BmrA from Bacillus subtilis is a half-size ABC (ATP-binding cassette) transporter involved in multidrug resistance. Although its supramolecular organization has been investigated after reconstitution in a lipid bilayer environment, and shows a dimeric and possibly a tetrameric form, the precise quaternary structure in a detergent-solubilized state has never been addressed. In the present study, BmrA was purified from Escherichia coli membranes using an optimized purification protocol and different detergents. Furthermore, the ATPase activity of BmrA and the quantity of bound lipids and detergent were determined, and the oligomeric state was analysed using SEC (size-exclusion chromatography) and analytical ultracentrifugation. The activity and the quaternary structure of BmrA appeared to be strongly influenced by the type and concentration of the detergent used. SEC data showed that BmrA could be purified in a functional form in 0.05 and 0.01% DDM (n-dodecyl-β-D-maltoside) and was homogeneous and monodisperse with an Rs (Stokes radius) of 5.6 nm that is compatible with a dimer structure. Sedimentation-velocity and equilibrium experiments unequivocally supported that BmrA purified in DDM is a dimer and excluded the presence of other oligomeric states. These observations, which are discussed in relation to results obtained in proteoliposomes, also constitute an important first step towards crystallographic studies of BmrA structure.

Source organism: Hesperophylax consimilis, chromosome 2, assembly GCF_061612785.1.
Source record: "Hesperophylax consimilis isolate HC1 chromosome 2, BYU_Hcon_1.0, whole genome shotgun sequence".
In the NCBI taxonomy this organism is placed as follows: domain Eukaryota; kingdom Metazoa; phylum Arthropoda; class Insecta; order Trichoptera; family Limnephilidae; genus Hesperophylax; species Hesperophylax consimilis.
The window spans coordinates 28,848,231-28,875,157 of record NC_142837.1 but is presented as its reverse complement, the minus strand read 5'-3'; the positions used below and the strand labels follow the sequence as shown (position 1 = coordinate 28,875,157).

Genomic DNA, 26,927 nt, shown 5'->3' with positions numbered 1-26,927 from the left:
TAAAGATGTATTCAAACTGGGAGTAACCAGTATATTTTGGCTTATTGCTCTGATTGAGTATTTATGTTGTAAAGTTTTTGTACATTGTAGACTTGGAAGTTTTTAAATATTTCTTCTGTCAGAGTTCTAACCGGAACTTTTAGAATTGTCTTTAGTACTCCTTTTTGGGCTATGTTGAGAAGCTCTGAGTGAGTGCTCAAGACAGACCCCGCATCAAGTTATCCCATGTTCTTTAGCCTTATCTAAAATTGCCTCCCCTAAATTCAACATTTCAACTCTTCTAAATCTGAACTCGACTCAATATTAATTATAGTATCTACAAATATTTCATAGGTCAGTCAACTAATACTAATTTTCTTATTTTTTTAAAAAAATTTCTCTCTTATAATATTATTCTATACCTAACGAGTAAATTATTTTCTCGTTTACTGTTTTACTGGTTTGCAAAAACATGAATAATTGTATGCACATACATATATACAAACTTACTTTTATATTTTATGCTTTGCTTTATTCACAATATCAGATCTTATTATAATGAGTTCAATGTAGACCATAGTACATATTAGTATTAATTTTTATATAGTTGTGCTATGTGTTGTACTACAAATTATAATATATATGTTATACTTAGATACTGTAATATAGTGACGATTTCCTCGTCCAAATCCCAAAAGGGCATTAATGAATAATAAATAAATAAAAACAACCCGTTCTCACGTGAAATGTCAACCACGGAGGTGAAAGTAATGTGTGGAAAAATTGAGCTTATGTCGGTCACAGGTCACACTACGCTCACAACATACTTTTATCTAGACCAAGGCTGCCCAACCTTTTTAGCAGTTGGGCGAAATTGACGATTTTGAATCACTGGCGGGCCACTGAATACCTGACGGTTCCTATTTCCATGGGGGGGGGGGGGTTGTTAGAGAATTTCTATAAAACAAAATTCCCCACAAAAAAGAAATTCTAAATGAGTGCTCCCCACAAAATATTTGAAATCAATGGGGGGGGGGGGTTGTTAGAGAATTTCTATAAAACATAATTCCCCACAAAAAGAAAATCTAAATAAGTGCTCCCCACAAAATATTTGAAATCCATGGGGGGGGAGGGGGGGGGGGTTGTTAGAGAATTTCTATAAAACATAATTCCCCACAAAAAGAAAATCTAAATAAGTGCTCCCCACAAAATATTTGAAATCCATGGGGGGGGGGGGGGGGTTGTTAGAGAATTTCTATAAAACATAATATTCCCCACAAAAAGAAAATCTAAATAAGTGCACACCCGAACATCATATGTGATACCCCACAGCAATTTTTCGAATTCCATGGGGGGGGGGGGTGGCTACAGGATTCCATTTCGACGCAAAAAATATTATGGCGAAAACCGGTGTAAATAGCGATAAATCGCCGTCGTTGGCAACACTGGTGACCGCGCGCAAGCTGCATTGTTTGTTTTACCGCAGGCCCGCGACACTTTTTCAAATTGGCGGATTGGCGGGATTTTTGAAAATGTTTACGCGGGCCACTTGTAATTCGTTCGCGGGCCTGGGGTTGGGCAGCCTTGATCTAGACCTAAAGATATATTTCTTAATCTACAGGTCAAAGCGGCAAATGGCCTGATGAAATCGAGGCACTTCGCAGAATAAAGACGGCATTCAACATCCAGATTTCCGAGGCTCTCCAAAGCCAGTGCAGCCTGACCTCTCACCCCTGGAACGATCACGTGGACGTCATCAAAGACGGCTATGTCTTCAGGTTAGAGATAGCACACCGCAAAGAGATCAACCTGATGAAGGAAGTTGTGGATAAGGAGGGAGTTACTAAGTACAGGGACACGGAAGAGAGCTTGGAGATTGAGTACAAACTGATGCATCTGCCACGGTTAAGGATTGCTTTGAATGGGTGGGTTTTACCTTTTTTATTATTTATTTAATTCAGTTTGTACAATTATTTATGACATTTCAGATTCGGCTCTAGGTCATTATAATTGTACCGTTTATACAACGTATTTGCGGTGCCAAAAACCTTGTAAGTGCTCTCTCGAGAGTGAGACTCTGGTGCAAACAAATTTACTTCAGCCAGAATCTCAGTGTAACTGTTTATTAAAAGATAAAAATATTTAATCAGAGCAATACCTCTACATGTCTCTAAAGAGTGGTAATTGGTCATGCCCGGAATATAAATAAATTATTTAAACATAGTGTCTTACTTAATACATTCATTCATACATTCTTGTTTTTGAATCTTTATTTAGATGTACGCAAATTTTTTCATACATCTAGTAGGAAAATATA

- ABC transporter (ATP-binding cassette transporter)
- analytical ultracentrifugation
- multidrug resistance (MDR)
- oligomeric state
- size-exclusion chromatography (SEC)